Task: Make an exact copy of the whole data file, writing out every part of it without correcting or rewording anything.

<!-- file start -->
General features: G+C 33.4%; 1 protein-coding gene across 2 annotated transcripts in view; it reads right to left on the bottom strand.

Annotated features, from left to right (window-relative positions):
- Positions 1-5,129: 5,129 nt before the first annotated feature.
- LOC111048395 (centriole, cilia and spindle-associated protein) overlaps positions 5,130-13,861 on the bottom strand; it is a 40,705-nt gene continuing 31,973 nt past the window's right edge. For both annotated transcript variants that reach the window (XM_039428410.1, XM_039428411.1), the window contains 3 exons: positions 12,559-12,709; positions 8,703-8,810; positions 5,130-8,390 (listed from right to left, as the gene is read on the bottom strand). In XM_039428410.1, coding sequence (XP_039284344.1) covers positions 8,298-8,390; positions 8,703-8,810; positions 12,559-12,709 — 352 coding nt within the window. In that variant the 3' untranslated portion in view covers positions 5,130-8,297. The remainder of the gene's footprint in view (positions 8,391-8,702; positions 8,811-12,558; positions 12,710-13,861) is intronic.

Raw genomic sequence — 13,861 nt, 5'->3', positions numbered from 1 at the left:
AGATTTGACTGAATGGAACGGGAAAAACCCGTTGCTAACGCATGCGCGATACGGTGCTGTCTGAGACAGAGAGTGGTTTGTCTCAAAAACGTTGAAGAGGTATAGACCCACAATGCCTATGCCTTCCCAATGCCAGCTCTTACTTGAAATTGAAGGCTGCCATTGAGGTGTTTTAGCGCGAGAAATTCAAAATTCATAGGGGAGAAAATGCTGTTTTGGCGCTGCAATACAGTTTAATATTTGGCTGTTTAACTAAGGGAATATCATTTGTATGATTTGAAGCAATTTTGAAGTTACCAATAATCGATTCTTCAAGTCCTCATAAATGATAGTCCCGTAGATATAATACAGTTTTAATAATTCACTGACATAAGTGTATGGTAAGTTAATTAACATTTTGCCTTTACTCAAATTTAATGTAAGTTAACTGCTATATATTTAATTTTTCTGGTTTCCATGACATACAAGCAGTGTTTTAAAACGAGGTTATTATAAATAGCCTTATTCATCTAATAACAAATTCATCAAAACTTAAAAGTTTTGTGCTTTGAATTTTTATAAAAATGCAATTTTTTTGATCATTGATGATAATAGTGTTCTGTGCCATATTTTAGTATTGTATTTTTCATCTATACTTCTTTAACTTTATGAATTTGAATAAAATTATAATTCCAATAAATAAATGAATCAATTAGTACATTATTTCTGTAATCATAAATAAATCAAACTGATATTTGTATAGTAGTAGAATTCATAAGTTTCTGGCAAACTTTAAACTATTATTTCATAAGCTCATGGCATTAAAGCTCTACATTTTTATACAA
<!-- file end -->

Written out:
General features: G+C 33.4%; 1 protein-coding gene across 2 annotated transcripts in view; it reads right to left on the bottom strand.

Annotated features, from left to right (window-relative positions):
- Positions 1-5,129: 5,129 nt before the first annotated feature.
- LOC111048395 (centriole, cilia and spindle-associated protein) overlaps positions 5,130-13,861 on the bottom strand; it is a 40,705-nt gene continuing 31,973 nt past the window's right edge. For both annotated transcript variants that reach the window (XM_039428410.1, XM_039428411.1), the window contains 3 exons: positions 12,559-12,709; positions 8,703-8,810; positions 5,130-8,390 (listed from right to left, as the gene is read on the bottom strand). In XM_039428410.1, coding sequence (XP_039284344.1) covers positions 8,298-8,390; positions 8,703-8,810; positions 12,559-12,709 — 352 coding nt within the window. In that variant the 3' untranslated portion in view covers positions 5,130-8,297. The remainder of the gene's footprint in view (positions 8,391-8,702; positions 8,811-12,558; positions 12,710-13,861) is intronic.

Raw genomic sequence — 13,861 nt, 5'->3', positions numbered from 1 at the left:
AGATTTGACTGAATGGAACGGGAAAAACCCGTTGCTAACGCATGCGCGATACGGTGCTGTCTGAGACAGAGAGTGGTTTGTCTCAAAAACGTTGAAGAGGTATAGACCCACAATGCCTATGCCTTCCCAATGCCAGCTCTTACTTGAAATTGAAGGCTGCCATTGAGGTGTTTTAGCGCGAGAAATTCAAAATTCATAGGGGAGAAAATGCTGTTTTGGCGCTGCAATACAGTTTAATATTTGGCTGTTTAACTAAGGGAATATCATTTGTATGATTTGAAGCAATTTTGAAGTTACCAATAATCGATTCTTCAAGTCCTCATAAATGATAGTCCCGTAGATATAATACAGTTTTAATAATTCACTGACATAAGTGTATGGTAAGTTAATTAACATTTTGCCTTTACTCAAATTTAATGTAAGTTAACTGCTATATATTTAATTTTTCTGGTTTCCATGACATACAAGCAGTGTTTTAAAACGAGGTTATTATAAATAGCCTTATTCATCTAATAACAAATTCATCAAAACTTAAAAGTTTTGTGCTTTGAATTTTTATAAAAATGCAATTTTTTTGATCATTGATGATAATAGTGTTCTGTGCCATATTTTAGTATTGTATTTTTCATCTATACTTCTTTAACTTTATGAATTTGAATAAAATTATAATTCCAATAAATAAATGAATCAATTAGTACATTATTTCTGTAATCATAAATAAATCAAACTGATATTTGTATAGTAGTAGAATTCATAAGTTTCTGGCAAACTTTAAACTATTATTTCATAAGCTCATGGCATTAAAGCTCTACATTTTTATACAA